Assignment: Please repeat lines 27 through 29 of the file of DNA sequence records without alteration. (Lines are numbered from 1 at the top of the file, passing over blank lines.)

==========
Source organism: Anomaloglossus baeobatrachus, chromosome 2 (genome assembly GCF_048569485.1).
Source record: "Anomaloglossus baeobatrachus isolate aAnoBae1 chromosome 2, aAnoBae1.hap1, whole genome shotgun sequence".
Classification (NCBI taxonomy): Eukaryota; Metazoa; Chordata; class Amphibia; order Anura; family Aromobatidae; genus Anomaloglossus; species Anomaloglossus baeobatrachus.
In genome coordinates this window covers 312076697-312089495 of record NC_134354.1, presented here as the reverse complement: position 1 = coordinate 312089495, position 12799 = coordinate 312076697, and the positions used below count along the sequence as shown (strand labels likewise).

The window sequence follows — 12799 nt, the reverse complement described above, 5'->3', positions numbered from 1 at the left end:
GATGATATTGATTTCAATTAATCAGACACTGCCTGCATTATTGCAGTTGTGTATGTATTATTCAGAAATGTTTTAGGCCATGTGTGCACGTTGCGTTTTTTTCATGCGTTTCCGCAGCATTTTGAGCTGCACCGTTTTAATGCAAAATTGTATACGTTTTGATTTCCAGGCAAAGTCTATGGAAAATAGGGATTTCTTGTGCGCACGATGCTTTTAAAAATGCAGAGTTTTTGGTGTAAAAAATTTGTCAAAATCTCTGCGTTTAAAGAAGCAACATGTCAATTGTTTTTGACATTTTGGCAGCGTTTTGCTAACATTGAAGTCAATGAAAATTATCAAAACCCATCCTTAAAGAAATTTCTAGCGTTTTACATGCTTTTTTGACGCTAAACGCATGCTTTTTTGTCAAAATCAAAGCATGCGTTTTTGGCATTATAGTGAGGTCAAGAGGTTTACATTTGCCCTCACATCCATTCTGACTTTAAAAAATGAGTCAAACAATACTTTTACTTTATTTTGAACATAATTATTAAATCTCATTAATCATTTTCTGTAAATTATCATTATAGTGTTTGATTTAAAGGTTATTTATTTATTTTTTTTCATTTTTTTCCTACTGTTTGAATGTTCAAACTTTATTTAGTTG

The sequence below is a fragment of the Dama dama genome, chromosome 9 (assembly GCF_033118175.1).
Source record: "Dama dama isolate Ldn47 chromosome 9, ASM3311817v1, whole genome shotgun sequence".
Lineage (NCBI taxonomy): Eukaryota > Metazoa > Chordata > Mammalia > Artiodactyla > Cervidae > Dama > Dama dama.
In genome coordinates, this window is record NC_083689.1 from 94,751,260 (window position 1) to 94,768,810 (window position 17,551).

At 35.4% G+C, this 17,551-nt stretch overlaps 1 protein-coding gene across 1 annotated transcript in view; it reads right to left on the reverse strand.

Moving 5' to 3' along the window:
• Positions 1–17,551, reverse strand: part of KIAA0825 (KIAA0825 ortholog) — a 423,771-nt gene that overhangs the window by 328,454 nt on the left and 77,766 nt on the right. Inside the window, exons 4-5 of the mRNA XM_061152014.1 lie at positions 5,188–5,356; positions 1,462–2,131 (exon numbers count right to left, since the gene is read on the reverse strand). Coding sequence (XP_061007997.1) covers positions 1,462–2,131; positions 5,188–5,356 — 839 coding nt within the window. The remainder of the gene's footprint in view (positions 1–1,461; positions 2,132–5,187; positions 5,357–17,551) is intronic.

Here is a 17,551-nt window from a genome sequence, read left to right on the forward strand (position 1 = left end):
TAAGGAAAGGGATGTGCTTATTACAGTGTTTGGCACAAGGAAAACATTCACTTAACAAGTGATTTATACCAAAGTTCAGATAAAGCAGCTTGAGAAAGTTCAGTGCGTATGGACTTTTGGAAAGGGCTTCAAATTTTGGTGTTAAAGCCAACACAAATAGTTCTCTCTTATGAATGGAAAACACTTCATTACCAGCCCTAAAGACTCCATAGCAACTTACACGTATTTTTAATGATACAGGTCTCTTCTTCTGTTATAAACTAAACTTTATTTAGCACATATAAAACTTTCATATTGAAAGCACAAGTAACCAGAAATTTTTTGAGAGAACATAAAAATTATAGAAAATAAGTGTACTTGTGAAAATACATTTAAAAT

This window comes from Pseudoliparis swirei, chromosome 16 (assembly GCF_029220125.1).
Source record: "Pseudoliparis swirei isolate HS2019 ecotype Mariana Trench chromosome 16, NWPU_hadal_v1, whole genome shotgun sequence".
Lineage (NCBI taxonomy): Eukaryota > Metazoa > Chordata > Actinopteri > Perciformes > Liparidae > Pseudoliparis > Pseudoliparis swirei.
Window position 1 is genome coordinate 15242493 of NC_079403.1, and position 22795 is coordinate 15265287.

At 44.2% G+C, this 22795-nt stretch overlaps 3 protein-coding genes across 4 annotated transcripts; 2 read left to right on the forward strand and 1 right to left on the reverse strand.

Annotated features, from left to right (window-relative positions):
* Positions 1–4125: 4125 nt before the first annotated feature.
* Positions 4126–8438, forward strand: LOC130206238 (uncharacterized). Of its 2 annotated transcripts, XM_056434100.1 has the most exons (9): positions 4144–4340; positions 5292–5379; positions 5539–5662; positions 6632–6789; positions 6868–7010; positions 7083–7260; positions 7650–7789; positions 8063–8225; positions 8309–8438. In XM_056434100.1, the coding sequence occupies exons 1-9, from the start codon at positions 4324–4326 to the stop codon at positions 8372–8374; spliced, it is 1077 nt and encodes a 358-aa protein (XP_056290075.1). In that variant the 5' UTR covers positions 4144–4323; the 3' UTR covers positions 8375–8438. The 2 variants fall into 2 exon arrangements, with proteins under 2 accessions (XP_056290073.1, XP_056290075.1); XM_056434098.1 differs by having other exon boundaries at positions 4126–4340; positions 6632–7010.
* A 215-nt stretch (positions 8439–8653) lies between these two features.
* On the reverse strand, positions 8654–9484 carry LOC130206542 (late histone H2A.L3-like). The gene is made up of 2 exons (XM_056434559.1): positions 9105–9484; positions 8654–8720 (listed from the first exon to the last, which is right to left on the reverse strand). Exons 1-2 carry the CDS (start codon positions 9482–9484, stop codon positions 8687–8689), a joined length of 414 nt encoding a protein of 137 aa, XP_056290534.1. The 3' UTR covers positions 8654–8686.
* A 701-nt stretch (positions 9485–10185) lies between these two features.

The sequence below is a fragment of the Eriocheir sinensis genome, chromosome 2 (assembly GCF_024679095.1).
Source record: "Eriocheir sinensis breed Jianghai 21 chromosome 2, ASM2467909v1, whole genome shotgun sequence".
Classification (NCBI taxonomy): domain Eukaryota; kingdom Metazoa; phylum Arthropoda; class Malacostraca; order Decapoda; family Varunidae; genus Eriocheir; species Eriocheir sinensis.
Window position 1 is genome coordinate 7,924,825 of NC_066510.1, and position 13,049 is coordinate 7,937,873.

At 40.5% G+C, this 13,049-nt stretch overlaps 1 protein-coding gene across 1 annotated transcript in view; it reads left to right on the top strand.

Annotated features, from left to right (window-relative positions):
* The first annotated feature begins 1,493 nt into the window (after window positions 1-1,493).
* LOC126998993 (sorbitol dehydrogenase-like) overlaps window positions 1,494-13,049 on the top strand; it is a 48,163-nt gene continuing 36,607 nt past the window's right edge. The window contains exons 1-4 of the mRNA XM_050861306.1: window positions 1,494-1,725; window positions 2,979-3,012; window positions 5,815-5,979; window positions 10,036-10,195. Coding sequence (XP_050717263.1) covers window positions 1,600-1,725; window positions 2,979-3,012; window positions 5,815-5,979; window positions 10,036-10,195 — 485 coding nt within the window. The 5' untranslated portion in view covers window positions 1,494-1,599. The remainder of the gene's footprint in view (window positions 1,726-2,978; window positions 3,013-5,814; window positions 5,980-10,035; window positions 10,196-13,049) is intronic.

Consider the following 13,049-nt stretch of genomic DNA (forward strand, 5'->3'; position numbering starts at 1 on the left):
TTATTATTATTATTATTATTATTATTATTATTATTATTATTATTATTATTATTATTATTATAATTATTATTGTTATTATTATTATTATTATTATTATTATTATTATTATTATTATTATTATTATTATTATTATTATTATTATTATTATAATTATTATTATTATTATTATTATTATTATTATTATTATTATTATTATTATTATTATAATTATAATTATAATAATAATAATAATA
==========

The sequence below is a fragment of the Eriocheir sinensis genome, chromosome 2 (assembly GCF_024679095.1).
Source record: "Eriocheir sinensis breed Jianghai 21 chromosome 2, ASM2467909v1, whole genome shotgun sequence".
Classification (NCBI taxonomy): domain Eukaryota; kingdom Metazoa; phylum Arthropoda; class Malacostraca; order Decapoda; family Varunidae; genus Eriocheir; species Eriocheir sinensis.